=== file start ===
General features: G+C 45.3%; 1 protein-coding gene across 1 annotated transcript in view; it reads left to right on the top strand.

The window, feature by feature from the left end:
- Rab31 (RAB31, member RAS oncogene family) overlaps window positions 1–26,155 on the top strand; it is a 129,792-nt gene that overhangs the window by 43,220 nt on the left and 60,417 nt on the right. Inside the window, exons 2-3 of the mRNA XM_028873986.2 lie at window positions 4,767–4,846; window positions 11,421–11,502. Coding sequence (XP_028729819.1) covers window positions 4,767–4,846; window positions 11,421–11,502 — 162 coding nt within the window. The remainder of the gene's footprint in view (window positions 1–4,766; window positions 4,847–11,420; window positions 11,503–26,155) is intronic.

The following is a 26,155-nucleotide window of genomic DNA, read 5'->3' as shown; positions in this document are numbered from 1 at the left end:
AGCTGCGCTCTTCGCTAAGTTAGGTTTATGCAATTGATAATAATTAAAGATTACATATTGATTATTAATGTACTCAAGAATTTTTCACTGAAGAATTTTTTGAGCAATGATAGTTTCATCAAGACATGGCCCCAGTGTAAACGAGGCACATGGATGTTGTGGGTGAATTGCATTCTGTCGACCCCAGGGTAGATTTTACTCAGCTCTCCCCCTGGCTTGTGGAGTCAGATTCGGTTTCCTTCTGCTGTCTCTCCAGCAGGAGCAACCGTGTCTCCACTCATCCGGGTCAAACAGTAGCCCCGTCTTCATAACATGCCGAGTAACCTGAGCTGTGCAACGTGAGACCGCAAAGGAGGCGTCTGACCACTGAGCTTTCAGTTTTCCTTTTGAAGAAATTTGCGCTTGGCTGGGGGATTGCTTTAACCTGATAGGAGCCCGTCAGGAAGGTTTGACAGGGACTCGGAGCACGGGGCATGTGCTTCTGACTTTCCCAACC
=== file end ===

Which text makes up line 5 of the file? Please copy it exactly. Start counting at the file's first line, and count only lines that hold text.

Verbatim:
AGCTGCGCTCTTCGCTAAGTTAGGTTTATGCAATTGATAATAATTAAAGATTACATATTGATTATTAATGTACTCAAGAATTTTTCACTGAAGAATTTTTTGAGCAATGATAGTTTCATCAAGACATGGCCCCAGTGTAAACGAGGCACATGGATGTTGTGGGTGAATTGCATTCTGTCGACCCCAGGGTAGATTTTACTCAGCTCTCCCCCTGGCTTGTGGAGTCAGATTCGGTTTCCTTCTGCTGTCTCTCCAGCAGGAGCAACCGTGTCTCCACTCATCCGGGTCAAACAGTAGCCCCGTCTTCATAACATGCCGAGTAACCTGAGCTGTGCAACGTGAGACCGCAAAGGAGGCGTCTGACCACTGAGCTTTCAGTTTTCCTTTTGAAGAAATTTGCGCTTGGCTGGGGGATTGCTTTAACCTGATAGGAGCCCGTCAGGAAGGTTTGACAGGGACTCGGAGCACGGGGCATGTGCTTCTGACTTTCCCAACC